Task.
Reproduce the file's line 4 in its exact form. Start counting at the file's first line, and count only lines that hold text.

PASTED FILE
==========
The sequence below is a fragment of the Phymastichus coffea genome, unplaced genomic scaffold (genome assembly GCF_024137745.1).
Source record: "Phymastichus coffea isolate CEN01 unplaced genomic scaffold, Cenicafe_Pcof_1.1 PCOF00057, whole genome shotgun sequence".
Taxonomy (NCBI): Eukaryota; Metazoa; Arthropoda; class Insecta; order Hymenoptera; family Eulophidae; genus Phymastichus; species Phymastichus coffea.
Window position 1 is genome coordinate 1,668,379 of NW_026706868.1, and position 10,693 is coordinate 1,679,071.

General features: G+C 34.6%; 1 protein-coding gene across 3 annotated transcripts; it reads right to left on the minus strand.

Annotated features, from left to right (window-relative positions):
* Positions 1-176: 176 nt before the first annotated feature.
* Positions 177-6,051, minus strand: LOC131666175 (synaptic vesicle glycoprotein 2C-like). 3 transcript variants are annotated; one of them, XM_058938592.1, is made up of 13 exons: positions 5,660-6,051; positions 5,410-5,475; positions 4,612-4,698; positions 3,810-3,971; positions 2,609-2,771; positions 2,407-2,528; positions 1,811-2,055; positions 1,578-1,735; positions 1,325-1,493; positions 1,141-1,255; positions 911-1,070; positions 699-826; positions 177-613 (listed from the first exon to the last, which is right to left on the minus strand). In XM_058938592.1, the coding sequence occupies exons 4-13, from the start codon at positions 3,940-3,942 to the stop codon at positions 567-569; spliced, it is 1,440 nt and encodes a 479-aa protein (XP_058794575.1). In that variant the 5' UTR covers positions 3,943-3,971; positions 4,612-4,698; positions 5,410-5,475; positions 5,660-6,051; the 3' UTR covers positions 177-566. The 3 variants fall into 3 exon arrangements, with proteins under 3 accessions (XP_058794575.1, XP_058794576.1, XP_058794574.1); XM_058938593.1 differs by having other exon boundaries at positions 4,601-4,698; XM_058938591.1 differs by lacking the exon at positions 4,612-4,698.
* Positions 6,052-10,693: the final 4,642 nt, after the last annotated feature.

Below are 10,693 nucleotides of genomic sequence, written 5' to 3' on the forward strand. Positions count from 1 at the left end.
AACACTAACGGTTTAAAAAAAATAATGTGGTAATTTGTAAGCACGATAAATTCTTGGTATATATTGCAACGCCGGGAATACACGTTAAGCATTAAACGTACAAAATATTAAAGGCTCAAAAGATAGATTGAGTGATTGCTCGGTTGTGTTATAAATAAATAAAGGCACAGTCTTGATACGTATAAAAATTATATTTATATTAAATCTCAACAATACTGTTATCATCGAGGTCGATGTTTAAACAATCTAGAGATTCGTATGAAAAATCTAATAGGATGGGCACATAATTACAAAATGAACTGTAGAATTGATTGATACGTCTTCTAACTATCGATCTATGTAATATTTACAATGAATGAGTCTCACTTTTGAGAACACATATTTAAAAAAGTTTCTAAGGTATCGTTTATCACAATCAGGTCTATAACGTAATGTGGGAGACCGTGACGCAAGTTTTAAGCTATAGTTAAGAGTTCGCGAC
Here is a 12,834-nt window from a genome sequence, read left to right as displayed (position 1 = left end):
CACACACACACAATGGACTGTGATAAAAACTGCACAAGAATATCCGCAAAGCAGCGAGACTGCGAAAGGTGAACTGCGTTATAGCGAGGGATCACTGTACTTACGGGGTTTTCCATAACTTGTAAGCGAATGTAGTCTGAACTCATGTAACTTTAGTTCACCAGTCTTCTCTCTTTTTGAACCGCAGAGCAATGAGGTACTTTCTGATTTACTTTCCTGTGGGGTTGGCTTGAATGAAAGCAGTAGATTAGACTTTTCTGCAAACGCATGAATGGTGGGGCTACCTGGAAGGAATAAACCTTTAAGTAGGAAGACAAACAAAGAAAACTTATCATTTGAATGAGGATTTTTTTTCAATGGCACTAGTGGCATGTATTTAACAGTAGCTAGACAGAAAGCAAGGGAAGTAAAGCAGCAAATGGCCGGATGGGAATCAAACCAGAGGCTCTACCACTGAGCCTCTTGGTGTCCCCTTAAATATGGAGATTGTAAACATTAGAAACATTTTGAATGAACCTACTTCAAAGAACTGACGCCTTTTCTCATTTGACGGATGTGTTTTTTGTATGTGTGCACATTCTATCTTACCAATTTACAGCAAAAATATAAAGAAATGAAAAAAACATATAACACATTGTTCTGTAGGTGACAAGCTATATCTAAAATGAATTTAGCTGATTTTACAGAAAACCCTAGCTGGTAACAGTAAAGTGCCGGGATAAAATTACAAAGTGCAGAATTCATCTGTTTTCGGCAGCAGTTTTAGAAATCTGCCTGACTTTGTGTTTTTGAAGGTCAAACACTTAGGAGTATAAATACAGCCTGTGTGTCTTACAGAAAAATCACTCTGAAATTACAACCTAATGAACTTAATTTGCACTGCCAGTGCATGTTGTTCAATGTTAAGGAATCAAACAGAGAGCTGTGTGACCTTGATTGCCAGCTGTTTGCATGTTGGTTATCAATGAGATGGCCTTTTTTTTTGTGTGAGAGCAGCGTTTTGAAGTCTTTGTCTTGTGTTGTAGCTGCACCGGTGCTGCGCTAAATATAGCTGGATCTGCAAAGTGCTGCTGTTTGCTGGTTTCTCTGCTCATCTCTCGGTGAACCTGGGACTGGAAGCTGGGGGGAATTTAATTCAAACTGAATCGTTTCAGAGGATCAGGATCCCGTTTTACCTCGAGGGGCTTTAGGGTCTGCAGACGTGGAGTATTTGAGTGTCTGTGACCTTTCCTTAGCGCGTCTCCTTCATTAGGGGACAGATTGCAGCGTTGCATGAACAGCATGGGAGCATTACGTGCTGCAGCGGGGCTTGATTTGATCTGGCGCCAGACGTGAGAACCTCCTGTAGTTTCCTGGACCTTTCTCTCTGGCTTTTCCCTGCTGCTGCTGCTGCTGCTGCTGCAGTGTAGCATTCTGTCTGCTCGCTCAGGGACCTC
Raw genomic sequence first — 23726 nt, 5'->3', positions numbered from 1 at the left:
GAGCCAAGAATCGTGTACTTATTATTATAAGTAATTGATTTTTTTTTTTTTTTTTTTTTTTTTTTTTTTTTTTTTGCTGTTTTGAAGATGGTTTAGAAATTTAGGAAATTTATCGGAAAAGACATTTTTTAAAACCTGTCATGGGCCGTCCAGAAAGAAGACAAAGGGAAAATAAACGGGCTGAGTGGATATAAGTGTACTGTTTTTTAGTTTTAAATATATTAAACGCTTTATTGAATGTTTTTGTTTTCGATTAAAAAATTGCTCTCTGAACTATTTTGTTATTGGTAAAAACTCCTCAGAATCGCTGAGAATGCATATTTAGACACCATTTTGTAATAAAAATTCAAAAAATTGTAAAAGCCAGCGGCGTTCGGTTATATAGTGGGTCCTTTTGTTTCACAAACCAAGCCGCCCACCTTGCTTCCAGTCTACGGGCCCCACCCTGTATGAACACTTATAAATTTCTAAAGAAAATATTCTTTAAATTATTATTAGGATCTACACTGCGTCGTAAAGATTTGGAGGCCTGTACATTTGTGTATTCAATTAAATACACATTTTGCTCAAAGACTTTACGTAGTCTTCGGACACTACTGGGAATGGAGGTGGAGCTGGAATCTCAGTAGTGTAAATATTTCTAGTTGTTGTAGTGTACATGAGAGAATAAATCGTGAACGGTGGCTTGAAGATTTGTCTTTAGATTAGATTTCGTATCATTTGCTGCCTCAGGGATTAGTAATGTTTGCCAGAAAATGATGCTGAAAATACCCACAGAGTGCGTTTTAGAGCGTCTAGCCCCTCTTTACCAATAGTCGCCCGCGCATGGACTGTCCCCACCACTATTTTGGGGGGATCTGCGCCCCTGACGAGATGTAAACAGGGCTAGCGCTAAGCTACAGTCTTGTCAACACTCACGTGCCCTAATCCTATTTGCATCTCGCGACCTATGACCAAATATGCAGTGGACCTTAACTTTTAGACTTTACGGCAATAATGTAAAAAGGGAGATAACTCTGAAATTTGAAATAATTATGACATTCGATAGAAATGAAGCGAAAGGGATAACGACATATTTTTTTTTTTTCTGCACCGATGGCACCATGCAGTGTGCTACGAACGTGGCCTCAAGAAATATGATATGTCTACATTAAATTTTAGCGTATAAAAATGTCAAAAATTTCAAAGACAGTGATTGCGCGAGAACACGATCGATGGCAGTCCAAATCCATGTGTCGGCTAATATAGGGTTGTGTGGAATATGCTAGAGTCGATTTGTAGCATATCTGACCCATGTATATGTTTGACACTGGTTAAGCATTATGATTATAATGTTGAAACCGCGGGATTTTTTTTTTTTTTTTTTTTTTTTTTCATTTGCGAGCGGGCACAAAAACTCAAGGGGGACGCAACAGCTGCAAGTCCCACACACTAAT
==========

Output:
Window position 1 is genome coordinate 1,668,379 of NW_026706868.1, and position 10,693 is coordinate 1,679,071.